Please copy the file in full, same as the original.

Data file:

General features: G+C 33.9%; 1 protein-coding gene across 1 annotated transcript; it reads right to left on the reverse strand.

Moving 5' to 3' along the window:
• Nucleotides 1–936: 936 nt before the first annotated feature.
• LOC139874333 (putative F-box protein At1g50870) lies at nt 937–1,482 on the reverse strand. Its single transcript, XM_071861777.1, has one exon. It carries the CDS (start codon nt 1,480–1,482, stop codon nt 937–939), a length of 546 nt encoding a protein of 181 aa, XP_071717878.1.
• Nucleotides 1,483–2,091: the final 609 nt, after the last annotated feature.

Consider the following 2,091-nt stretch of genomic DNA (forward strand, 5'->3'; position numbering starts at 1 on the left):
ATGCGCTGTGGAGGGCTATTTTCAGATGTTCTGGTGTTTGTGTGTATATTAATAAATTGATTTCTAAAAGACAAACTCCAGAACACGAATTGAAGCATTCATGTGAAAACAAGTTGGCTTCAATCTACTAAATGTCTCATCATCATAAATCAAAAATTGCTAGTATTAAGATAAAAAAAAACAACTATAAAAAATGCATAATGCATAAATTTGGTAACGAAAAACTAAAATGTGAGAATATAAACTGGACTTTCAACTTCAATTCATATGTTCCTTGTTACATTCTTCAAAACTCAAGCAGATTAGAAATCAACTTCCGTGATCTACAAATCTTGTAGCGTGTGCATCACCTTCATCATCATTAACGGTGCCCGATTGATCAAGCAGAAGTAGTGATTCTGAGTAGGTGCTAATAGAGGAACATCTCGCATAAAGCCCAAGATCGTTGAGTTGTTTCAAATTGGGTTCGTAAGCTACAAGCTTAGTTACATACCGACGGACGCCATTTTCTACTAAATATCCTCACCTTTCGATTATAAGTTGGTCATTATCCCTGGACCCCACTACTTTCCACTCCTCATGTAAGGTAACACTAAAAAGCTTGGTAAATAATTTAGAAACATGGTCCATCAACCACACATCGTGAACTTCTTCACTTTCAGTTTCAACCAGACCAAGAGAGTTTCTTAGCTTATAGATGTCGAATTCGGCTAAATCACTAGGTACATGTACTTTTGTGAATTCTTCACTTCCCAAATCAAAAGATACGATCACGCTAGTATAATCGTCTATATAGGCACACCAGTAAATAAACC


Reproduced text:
General features: G+C 33.9%; 1 protein-coding gene across 1 annotated transcript; it reads right to left on the reverse strand.

Moving 5' to 3' along the window:
• Nucleotides 1–936: 936 nt before the first annotated feature.
• LOC139874333 (putative F-box protein At1g50870) lies at nt 937–1,482 on the reverse strand. Its single transcript, XM_071861777.1, has one exon. It carries the CDS (start codon nt 1,480–1,482, stop codon nt 937–939), a length of 546 nt encoding a protein of 181 aa, XP_071717878.1.
• Nucleotides 1,483–2,091: the final 609 nt, after the last annotated feature.

Consider the following 2,091-nt stretch of genomic DNA (forward strand, 5'->3'; position numbering starts at 1 on the left):
ATGCGCTGTGGAGGGCTATTTTCAGATGTTCTGGTGTTTGTGTGTATATTAATAAATTGATTTCTAAAAGACAAACTCCAGAACACGAATTGAAGCATTCATGTGAAAACAAGTTGGCTTCAATCTACTAAATGTCTCATCATCATAAATCAAAAATTGCTAGTATTAAGATAAAAAAAAACAACTATAAAAAATGCATAATGCATAAATTTGGTAACGAAAAACTAAAATGTGAGAATATAAACTGGACTTTCAACTTCAATTCATATGTTCCTTGTTACATTCTTCAAAACTCAAGCAGATTAGAAATCAACTTCCGTGATCTACAAATCTTGTAGCGTGTGCATCACCTTCATCATCATTAACGGTGCCCGATTGATCAAGCAGAAGTAGTGATTCTGAGTAGGTGCTAATAGAGGAACATCTCGCATAAAGCCCAAGATCGTTGAGTTGTTTCAAATTGGGTTCGTAAGCTACAAGCTTAGTTACATACCGACGGACGCCATTTTCTACTAAATATCCTCACCTTTCGATTATAAGTTGGTCATTATCCCTGGACCCCACTACTTTCCACTCCTCATGTAAGGTAACACTAAAAAGCTTGGTAAATAATTTAGAAACATGGTCCATCAACCACACATCGTGAACTTCTTCACTTTCAGTTTCAACCAGACCAAGAGAGTTTCTTAGCTTATAGATGTCGAATTCGGCTAAATCACTAGGTACATGTACTTTTGTGAATTCTTCACTTCCCAAATCAAAAGATACGATCACGCTAGTATAATCGTCTATATAGGCACACCAGTAAATAAACC